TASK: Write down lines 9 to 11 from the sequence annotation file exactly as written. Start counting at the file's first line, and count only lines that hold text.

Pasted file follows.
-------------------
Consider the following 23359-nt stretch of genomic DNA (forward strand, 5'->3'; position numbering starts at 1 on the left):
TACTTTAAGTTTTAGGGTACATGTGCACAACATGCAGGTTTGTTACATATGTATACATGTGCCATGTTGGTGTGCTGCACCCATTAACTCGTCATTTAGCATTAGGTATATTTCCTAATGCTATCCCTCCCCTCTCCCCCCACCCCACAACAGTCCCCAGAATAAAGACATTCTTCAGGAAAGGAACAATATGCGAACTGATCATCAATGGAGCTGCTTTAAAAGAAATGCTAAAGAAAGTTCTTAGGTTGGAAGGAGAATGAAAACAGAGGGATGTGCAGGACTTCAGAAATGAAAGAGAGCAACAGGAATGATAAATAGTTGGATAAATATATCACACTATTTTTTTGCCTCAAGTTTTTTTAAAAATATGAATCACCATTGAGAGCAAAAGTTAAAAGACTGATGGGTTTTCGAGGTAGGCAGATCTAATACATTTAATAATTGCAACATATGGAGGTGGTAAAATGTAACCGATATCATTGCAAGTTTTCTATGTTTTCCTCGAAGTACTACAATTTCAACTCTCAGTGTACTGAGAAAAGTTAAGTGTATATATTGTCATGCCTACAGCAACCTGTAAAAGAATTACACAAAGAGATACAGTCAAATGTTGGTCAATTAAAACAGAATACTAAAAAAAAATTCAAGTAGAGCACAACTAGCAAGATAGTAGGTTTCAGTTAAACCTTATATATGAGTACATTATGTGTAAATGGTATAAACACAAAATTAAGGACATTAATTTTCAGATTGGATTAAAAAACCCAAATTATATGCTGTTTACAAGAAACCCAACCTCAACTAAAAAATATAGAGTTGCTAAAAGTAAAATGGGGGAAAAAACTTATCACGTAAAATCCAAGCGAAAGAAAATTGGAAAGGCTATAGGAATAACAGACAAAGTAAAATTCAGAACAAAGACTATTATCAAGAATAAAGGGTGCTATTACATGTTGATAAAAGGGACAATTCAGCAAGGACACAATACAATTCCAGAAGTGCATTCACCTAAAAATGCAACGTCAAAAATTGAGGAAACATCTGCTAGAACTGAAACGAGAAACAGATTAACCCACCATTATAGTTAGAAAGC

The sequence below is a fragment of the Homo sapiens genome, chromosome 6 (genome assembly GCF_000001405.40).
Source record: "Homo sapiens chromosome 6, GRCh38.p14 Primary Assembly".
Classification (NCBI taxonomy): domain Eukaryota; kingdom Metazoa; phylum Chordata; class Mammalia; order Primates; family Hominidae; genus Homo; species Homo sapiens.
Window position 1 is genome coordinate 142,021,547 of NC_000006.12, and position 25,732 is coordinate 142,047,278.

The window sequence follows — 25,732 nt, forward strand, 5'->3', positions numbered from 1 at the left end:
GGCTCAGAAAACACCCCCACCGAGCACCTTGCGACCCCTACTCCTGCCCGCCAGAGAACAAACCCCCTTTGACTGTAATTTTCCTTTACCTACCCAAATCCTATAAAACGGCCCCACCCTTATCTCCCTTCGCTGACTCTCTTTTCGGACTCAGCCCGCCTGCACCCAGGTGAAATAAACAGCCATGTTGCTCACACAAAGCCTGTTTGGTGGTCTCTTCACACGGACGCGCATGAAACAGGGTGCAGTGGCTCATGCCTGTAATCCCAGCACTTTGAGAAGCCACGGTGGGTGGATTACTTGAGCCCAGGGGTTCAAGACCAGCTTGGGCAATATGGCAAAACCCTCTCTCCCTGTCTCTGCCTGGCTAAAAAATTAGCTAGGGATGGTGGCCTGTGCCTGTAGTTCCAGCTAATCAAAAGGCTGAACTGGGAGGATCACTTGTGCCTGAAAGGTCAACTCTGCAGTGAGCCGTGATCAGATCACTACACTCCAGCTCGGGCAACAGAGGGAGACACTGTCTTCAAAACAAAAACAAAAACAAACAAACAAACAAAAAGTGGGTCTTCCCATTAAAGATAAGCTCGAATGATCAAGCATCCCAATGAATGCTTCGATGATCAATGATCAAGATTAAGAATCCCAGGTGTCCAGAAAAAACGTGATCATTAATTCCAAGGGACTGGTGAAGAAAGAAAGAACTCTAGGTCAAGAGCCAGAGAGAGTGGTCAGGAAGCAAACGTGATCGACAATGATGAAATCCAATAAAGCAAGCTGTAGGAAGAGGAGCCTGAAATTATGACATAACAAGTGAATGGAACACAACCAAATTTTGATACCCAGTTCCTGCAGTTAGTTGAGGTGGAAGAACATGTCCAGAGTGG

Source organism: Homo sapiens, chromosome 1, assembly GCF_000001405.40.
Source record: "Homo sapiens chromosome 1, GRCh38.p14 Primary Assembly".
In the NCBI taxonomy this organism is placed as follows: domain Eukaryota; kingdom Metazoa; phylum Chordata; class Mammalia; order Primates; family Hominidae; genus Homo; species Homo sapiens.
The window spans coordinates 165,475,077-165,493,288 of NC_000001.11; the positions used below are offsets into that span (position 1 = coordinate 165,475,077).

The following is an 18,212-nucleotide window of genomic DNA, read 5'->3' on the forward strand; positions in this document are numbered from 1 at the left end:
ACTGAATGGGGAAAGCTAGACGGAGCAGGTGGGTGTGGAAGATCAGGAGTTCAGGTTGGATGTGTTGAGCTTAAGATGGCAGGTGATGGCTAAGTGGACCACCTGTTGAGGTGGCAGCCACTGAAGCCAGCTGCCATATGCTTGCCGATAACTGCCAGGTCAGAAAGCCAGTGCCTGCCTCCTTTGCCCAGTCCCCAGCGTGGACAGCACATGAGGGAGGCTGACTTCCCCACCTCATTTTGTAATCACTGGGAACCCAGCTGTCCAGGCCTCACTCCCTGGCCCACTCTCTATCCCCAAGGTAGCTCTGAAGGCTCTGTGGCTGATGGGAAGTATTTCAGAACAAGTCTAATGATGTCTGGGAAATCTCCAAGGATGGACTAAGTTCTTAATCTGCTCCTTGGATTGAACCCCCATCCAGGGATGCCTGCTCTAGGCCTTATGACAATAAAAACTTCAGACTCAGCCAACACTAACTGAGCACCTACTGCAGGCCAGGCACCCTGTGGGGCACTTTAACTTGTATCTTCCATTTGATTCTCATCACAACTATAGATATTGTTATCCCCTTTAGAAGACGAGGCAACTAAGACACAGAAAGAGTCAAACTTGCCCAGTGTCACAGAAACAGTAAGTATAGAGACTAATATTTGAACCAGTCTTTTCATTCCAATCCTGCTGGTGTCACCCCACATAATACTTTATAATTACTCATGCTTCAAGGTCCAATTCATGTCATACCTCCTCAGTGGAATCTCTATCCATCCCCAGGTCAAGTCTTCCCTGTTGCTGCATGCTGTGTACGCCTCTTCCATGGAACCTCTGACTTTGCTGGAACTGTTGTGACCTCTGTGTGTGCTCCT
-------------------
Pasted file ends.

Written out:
Source organism: Homo sapiens, chromosome 1, assembly GCF_000001405.40.
Source record: "Homo sapiens chromosome 1, GRCh38.p14 Primary Assembly".
In the NCBI taxonomy this organism is placed as follows: domain Eukaryota; kingdom Metazoa; phylum Chordata; class Mammalia; order Primates; family Hominidae; genus Homo; species Homo sapiens.